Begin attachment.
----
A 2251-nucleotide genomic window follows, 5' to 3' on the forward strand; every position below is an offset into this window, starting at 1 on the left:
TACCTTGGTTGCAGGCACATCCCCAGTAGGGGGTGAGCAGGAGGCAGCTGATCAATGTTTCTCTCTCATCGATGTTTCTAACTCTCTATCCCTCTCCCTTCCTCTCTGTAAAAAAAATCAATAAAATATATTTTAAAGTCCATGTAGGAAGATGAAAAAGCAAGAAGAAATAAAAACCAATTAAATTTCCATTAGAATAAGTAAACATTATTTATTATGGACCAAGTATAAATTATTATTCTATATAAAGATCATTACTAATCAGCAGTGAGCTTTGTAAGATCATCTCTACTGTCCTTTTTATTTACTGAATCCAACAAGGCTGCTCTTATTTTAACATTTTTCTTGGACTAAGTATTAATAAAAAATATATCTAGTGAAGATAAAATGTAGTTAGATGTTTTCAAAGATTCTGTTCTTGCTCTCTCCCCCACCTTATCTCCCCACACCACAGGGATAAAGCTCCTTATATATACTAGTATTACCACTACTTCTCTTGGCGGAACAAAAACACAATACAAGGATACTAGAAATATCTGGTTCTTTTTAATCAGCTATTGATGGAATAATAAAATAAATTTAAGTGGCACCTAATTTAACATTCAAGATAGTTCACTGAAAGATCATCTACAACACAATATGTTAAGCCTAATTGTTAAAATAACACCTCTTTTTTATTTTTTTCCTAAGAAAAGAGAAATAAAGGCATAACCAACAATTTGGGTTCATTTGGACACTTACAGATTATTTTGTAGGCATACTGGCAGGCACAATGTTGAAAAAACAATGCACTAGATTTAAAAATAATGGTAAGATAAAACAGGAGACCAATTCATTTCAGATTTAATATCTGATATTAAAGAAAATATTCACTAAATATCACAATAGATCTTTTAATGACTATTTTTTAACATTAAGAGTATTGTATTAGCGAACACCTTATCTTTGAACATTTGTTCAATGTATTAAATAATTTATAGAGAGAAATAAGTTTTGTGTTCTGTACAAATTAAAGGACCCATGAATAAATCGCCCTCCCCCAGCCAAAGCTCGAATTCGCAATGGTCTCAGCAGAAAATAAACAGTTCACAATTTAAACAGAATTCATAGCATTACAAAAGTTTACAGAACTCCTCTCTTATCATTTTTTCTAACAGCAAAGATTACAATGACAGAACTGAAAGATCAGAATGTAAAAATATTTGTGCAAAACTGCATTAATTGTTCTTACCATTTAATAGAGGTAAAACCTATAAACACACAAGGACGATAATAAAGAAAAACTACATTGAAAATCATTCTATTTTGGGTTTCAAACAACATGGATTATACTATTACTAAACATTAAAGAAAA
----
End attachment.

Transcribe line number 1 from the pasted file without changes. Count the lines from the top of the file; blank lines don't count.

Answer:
A 2251-nucleotide genomic window follows, 5' to 3' on the forward strand; every position below is an offset into this window, starting at 1 on the left: